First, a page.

Ping Pong Lamp

This LED lamp is a quick project that can be done within a day. Only a few cheap components are needed to create a nice looking ambient lamp. No programming is needed, only the WLED firmware is uploaded to a micro controller via a simple tool. A 3D-Printed version simplifies the build process a lot but the cardboard version is also quickly made and can be made huge in size. WLED is open source and provides many IoT interfaced including a web front end and an app that allows to control all the lamps in the local WIFI.

This page is still under construction


The lamp is built from a tube where the LED strip with 30 LEDs/m which is wrapped around the tube like a spiral. With specific slope so the distance between the balls and rows is similar. The following table show what measurements to take for which LED count. This is only for an interleaved design where each row is shifted by half a ball (that’s why the .5)
At bigger diameters the tolerances are tighter. Any errors while gluing on the ball will accumulate and nothing wont fit. Rather add on or two mm to the row distance to be on the safe side. Try small diameters first for practice.

LEDs per rowDiameterCircumferenceRow distanceFrom video
7.57924740small 3D printed
15.516451531medium 3D printed
16.517554931big cardboard


The WLED wiki has a good explanation how to connect things.
Basically the microcontroller either ESP32 and ESP8266
GND of the ESP -> GND/- of the strip
To be able to at least communicate. The ground needs to be connected between the strip and the micro controller.
GPIO 2 of the ESP -> Data In of the Strip
The wiki says you should put a 470 Ohms resistor in between but I never had problems with my setups. If the signal integrity is too bad on long lines, you might need to add a voltage changer from 3.3v of the ESP to the 5V signal level of the strip. But a simple wire is worth a try in the beginning.
5V of the ESP-> 5V of the strip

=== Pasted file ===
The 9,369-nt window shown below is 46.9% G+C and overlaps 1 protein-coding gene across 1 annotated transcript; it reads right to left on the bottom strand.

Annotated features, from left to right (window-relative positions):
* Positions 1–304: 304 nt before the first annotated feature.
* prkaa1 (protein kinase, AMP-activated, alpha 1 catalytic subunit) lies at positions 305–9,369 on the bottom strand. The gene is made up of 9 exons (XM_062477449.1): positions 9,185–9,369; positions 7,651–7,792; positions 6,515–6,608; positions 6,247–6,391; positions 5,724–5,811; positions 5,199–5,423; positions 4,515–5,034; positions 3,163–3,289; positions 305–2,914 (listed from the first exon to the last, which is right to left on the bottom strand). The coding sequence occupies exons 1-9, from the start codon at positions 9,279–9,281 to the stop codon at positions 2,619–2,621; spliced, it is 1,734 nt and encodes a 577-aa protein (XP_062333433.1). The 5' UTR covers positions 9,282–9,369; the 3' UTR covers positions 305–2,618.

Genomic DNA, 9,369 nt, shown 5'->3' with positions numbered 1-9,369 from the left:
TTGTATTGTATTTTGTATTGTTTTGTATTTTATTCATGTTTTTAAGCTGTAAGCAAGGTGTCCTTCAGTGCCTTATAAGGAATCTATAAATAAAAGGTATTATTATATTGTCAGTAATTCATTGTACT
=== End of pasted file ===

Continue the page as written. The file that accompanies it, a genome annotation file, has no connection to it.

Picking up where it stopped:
Both, the strip and the micro controller need to be supplied with 5V power. If it’s a small lamp or the current limit of WLED is set up to 1000mA the the strip can be powered from the 5V of the micro controller. The micro controller needs to be connected to a USB power supply or a port that can supply that current.
But also the micro controller can be supplied by 5V from the strip if the strip is connected to external 5V power (i.e. over the extra power leads).
If the lamp is big and a long strip is used the power needs to be supplied from both ends. Otherwise a red discoloration will show at the distant leds and the current might be too high for the connector/wires on one side.


The software used for the lamp is WLED. It’s open source and can be easily uploaded to the micro controller as binary.
The current binaries can be found in the release section of the github repository.
For the ESP32 you need to download the esp32_bootloader.bin and the WLED_0.10.2_ESP32.bin.
The bootloader is uploaded at the address 0 and the image at address 10000.

The ESP8266 only need the image WLED_0.10.2_ESP8266.bin at address 0.

The tool used in the video is the Espressif Download Tool that can be found on their website.
When selecting the images to upload make sure to check the box of the image.
Last step is to select the correct serial port. To find out which one it is just check the drop down menu before and after the device is connected.
A reset might be necessary after the successful download.

The WLED App can be found in the app stores.

The WLED wiki provides additional information.

3D Files

The 3D models as blender and STL files can be found here.

Links to the Parts

These are affiliate links which help support my channel.
RGB LED Strip $10:
RGBW Strip $20/5m:
Ping Pong Balls $9 (150pcs):
ESP32 Mini KIT $7:
ESP8266 D1 Mini $4:
WAGO Nuts:
AC to DC PSU with Barrel Jack:
5.5mm Barrel Jack $3 10pcs:
5.5mm Barrel Jack with terminal $0.90: